Objectives/hypothesis: Acidic mammalian chitinase (AMCase) has emerged as an important mediator of allergic asthma in both animal models and in humans. Recently, chitotriosidase has been suggested to play a role in innate immunity because of its phagocytic-specific expression. Thus, AMCase and chitotriosidase may play a role in the pathogenesis of allergic nasal mucosa. The expression and pattern of distribution of AMCase and chitotriosidase were, therefore, determined in normal and allergic nasal mucosa.
Study design: Controlled, prospective study.
Methods: Normal inferior turbinate mucosa was obtained in patients who were admitted for augmentation rhinoplasty. Allergic turbinate mucosa was obtained from patients who had perennial allergic rhinitis during septo-turbinate surgery. Reverse transcriptase-polymerase chain reaction (RT-PCR), immunohistochemistry, and Western blotting were applied to the normal and allergic nasal mucosa.
Results: The expression of AMCase and chitotriosidase mRNAs and proteins analyzed by RT-PCR and Western blot were detected in all normal and allergic turbinate mucosa tested. The levels of expression of AMCase and chitotriosidase mRNAs and proteins were increased in allergic turbinate mucosa compared with normal turbinate mucosa. In both normal and allergic turbinate mucosa, AMCase and chitotriosidase were detected in the epithelium, inflammatory cells, and submucosal glands. The staining intensity for AMCase and chitotriosidase was stronger in allergic nasal mucosa than normal nasal mucosa.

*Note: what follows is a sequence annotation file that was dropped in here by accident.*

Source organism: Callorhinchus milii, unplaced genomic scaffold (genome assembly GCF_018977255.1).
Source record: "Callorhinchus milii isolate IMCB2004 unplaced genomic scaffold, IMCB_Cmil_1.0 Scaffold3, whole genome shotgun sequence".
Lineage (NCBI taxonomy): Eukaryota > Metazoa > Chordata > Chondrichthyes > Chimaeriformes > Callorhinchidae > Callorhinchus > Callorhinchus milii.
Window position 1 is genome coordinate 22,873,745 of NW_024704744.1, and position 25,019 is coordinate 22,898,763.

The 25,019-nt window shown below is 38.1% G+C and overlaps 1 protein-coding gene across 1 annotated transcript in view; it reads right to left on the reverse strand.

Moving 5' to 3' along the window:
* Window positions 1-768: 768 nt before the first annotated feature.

Conclusions: AMCase and chitotriosidase are constitutively expressed in normal turbinate mucosa, suggesting involvement in defense against chitin-containing pathogens. Upregulation of these chitinases in allergic condition suggests that they may play a role in the nasal allergic reaction like other inflammatory mediators in allergic rhinitis. Laryngoscope, 2010.